This is part of a series of posts on healing health anxiety. This is something I've been trying to do for a while, it's an ongoing process for me. I was originally planning to do just one post but it was turning into a really long one, so I decided to do a series instead. :)
Disclaimer: I'm not a doctor, just someone who has health anxiety, so please seek medical help in addition to reading this. :)
What is health anxiety?
As I've mentioned before I have health anxiety. If you're not familiar with it, it's anxiety centred specifically on your health. Another name for it is hypochondria but they may not be exactly the same thing, because with health anxiety (HA) you often experience physical symptoms. For more on the subject you can read this article: http://www.nomorepanic.co.uk/articles/healthanxiety
My HA started when I was in my teens, about 16. Before that I was depressed but I started getting bad OCD (Obsessive Compulsive Disorder) and health anxiety around 15/16. I worried about cancer mostly, about lumps and moles and brain tumours because I went through a phase of having headaches. (I've had them since I was about 10 but sometimes I have them more than others). Later on I worried about my eyes, that there was something wrong with my eyesight. I also worried that I was losing my mind, that I had some form of dementia. This worry got very bad 8 years ago; it was actually at its worst 8 years ago this month. Despite being young I was convinced there was something wrong with me because I was forgetting things. Anxiety can make your memory worse but when you have anxiety it becomes really hard to rationalise things.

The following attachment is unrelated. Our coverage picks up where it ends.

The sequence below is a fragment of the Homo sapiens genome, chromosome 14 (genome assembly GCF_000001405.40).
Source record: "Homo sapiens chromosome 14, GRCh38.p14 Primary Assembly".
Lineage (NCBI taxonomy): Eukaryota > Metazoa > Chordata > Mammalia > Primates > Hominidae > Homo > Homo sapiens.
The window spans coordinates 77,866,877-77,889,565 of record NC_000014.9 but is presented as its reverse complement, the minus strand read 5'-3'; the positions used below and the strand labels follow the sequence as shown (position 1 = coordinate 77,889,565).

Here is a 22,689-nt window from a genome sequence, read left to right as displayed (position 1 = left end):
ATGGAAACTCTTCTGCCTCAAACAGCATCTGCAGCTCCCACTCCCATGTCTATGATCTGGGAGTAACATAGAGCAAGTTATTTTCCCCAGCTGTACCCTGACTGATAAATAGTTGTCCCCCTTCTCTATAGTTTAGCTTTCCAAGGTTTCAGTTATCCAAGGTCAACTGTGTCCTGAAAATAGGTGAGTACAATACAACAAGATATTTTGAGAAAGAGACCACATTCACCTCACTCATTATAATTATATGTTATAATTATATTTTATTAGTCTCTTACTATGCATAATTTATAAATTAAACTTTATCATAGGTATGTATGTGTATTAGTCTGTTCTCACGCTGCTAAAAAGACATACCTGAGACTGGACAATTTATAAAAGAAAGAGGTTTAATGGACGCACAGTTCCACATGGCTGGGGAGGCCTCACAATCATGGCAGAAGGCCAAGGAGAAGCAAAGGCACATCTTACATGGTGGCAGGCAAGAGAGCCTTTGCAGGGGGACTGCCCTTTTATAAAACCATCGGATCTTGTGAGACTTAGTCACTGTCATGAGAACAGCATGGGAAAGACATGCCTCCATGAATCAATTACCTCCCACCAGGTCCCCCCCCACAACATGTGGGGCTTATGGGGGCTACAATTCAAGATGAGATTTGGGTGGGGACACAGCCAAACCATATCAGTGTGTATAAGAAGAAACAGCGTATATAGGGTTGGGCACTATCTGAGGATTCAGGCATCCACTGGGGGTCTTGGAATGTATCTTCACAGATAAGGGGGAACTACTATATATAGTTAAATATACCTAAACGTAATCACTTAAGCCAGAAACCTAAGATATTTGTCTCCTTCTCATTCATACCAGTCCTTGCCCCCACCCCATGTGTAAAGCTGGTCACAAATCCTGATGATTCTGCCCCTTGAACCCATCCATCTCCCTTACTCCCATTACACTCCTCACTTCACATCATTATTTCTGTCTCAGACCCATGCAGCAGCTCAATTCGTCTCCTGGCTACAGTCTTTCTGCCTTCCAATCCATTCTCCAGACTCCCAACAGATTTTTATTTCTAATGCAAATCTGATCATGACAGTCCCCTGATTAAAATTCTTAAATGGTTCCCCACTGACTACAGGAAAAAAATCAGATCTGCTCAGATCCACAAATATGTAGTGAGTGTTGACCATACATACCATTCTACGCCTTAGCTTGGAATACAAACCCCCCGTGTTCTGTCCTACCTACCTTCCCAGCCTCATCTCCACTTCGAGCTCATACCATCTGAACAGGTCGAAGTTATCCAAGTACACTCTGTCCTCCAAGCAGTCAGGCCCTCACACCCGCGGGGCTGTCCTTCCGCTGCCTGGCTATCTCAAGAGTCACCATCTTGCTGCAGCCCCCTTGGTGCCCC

As I said above, a lot of the time you do get physical symptoms, like a headache and if you have health anxiety then instead of thinking, "It's only a headache", you jump straight to the conclusion of "It's a brain tumour! I'm going to die!" Once you get into that panic mode it's hard to think straight. (Note: I don't mean any offence by putting it in this way; this is typical of how I personally think). :)
I have had eye symptoms such as flashes and floaters and had my eyes checked multiple times (both by opticians and doctors at the eye hospital) and been told they're fine. In one case a doctor said it was visual migraines causing my symptoms. When you worry about your health you can be hyper focused on things that you might ignore or just vaguely notice otherwise.
Health anxiety is associated with going to the doctor all the time and demanding tests but some of us don't necessarily want the tests. For me I have been to the doctor more than once about the same thing or a different doctor, but I find it very stressful going (especially going to the hospital) and I'd really rather not have tests unless the doctor thinks I need them. I'd rather not put myself through them. I seek reassurance that there's nothing wrong and hope that I won't have to have tests.